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Modernise Data Protection Laws says Former UK Information Commissioner

Former UK Information Commissioner Richard Thomas CBE called today for a modernised European framework for data protection to address the realities of the digital world of the 21st Century.

“The pace of technological change is increasing both benefits and threats,” said Thomas, now a strategy adviser at leading international law firm Hunton & Williams and member of the Centre for Information Policy Leadership (CIPL), the privacy think tank associated with the firm. “Powerful devices, instant communications, more effective search and analytical tools and ever-cheaper data storage capacity create seemingly endless opportunities to gather and interpret information about us, our activities and our preferences. But European data protection laws have a poor reputation for being bureaucratic, uncertain and burdensome. The new approach must find the ‘Holy Grail’ of maximising effectiveness while minimising the burden,” he added.

Thomas was speaking as CIPL, under his guidance, published two papers responding to the European Commission’s current consultation on “A comprehensive approach to personal data protection”.

“When I was Commissioner, I described the EU Directive as no longer fit for purpose and called for a re-think,” continued Thomas. “I am delighted that this is now under way, but there is still a long way to go to draft balanced laws which will work in practice when so much personal information can flow so easily around cyber-space with no regard to national boundaries.”

The Centre’s two papers identify two priorities for the new EU law — introducing an Accountability Principle and a new framework of Binding Global Codes for international data transfers.

“Companies, government departments and other data controllers need to adopt privacy programmes to deliver genuine protection for the people they deal with. They should then be held directly accountable for the claims they make and the way they implement their programmes,” argues Thomas. “This is more realistic and less burdensome than expecting prior approval for specific activities from regulators. This approach also recognises that the legal paperwork, the technology and the staff management must all be addressed. But ‘one size does not fit all’ and each organisation should be able to decide for itself how best to implement the basic data protection principles in practice. If they get it wrong, businesses know that they pay a heavy price in financial, reputational and legal terms.”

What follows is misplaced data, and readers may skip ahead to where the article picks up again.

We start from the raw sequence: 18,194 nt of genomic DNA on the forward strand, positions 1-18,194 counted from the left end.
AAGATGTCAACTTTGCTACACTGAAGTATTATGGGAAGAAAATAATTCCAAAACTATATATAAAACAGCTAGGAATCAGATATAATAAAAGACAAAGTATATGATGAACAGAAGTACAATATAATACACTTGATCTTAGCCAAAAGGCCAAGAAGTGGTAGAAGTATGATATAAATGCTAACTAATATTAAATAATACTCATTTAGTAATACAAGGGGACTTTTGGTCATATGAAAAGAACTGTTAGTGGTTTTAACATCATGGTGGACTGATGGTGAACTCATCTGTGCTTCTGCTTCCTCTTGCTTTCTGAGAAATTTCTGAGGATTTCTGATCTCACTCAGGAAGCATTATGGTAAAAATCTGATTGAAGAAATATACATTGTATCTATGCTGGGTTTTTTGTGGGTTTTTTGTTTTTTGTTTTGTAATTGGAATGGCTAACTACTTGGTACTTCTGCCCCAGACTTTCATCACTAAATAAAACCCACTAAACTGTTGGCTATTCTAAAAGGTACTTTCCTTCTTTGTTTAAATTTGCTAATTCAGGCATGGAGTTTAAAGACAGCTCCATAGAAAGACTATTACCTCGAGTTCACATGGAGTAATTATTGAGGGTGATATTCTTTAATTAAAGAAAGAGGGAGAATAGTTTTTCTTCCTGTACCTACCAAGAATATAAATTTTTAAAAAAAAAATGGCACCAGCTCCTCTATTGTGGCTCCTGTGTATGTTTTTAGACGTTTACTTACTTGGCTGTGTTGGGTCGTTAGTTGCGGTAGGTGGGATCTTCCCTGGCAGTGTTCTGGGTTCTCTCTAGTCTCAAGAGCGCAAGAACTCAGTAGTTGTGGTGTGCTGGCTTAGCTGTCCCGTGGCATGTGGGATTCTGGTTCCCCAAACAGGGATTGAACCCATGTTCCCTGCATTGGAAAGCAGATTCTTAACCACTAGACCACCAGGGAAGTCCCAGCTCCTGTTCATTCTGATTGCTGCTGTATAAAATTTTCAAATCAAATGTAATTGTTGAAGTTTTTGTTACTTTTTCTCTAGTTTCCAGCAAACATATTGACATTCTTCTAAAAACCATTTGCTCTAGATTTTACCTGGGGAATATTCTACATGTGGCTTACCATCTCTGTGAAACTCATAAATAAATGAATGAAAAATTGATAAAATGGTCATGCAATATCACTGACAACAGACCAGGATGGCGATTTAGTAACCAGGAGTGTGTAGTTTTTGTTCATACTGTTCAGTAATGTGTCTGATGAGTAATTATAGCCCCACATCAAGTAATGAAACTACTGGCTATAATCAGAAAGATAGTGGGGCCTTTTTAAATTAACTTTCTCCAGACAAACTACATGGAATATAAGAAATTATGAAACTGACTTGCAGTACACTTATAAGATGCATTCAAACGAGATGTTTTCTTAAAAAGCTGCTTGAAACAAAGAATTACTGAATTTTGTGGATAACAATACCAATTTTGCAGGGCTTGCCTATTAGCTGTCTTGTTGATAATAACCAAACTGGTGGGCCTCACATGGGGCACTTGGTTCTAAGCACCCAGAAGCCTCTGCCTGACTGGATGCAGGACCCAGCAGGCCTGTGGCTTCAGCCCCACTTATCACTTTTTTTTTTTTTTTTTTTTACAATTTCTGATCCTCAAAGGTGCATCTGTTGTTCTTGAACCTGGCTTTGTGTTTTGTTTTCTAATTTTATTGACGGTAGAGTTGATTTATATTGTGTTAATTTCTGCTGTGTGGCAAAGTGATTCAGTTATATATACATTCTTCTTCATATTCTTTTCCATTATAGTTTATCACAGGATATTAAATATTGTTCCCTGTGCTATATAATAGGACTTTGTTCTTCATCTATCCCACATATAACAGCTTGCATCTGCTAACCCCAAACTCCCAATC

The Accountability Principle also provides the foundations for a new framework of Binding Global Codes for international data transfers. “It is welcome that the European Commission has proposed streamlining international data transfers,” Thomas commented, “but there is not much sign of fresh thinking so far. We are proposing that a company should be able to adopt a bespoke Binding Global Code to demonstrate, in practical terms, how it will protect personal information worldwide in accordance with the data protection principles. This Code would have legal effect and companies would be held accountable for meeting the requirements of their own Code. Crucially, and unlike existing arrangements, companies would not need to wait for a regulator, sometimes several regulators, to approve a Code in advance. Prior approval may have made sense in the days of mainframe computing, but it is meaningless when hundreds of thousands of companies are moving personal data electronically every day of the week.”

More generally, other points made in the Centre’s papers include:

Reform must focus on implementation and practicalities. The Centre suggests criteria for a modernised, 21st Century, regulatory framework, based on clear objectives, real risks and well-balanced outcomes.

The Centre has severe doubts about EU standard-form Privacy Information Notices, which will be so comprehensive — or so simple — as to be meaningless either way.

Efforts to simplify rights of access, rectification, erasure and blocking are welcomed, but the Centre is sceptical about a simple “right to be forgotten”.

Harmonisation — European and global — must be based on common principles and objectives, avoiding both highest and lowest common denominators.

In line with the commitment to reducing the administrative burden, notification requirements should be replaced with a very simple registration system to provide regulators with funding and channels of communication for enforcement and education.

Privacy Impact Assessments and Privacy by Design are welcome, but their use should be encouraged as business processes, not made mandatory.

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